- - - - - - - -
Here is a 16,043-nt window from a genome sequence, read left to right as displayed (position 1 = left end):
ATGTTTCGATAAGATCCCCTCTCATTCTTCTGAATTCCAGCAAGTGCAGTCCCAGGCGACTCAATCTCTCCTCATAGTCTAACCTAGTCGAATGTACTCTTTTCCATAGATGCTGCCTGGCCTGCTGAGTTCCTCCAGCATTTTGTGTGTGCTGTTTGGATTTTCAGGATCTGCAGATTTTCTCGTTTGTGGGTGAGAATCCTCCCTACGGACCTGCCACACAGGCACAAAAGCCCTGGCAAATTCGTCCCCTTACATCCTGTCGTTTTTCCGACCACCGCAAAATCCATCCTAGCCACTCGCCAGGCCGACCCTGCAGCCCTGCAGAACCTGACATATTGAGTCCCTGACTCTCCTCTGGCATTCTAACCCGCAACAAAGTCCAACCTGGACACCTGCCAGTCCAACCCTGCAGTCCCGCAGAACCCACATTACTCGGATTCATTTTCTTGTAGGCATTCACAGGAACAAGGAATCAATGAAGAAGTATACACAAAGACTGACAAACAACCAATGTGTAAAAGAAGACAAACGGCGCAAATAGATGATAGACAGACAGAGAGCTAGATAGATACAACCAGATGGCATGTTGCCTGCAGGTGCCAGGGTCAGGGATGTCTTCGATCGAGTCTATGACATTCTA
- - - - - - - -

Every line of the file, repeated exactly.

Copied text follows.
Here is a 16,043-nt window from a genome sequence, read left to right as displayed (position 1 = left end):
ATGTTTCGATAAGATCCCCTCTCATTCTTCTGAATTCCAGCAAGTGCAGTCCCAGGCGACTCAATCTCTCCTCATAGTCTAACCTAGTCGAATGTACTCTTTTCCATAGATGCTGCCTGGCCTGCTGAGTTCCTCCAGCATTTTGTGTGTGCTGTTTGGATTTTCAGGATCTGCAGATTTTCTCGTTTGTGGGTGAGAATCCTCCCTACGGACCTGCCACACAGGCACAAAAGCCCTGGCAAATTCGTCCCCTTACATCCTGTCGTTTTTCCGACCACCGCAAAATCCATCCTAGCCACTCGCCAGGCCGACCCTGCAGCCCTGCAGAACCTGACATATTGAGTCCCTGACTCTCCTCTGGCATTCTAACCCGCAACAAAGTCCAACCTGGACACCTGCCAGTCCAACCCTGCAGTCCCGCAGAACCCACATTACTCGGATTCATTTTCTTGTAGGCATTCACAGGAACAAGGAATCAATGAAGAAGTATACACAAAGACTGACAAACAACCAATGTGTAAAAGAAGACAAACGGCGCAAATAGATGATAGACAGACAGAGAGCTAGATAGATACAACCAGATGGCATGTTGCCTGCAGGTGCCAGGGTCAGGGATGTCTTCGATCGAGTCTATGACATTCTA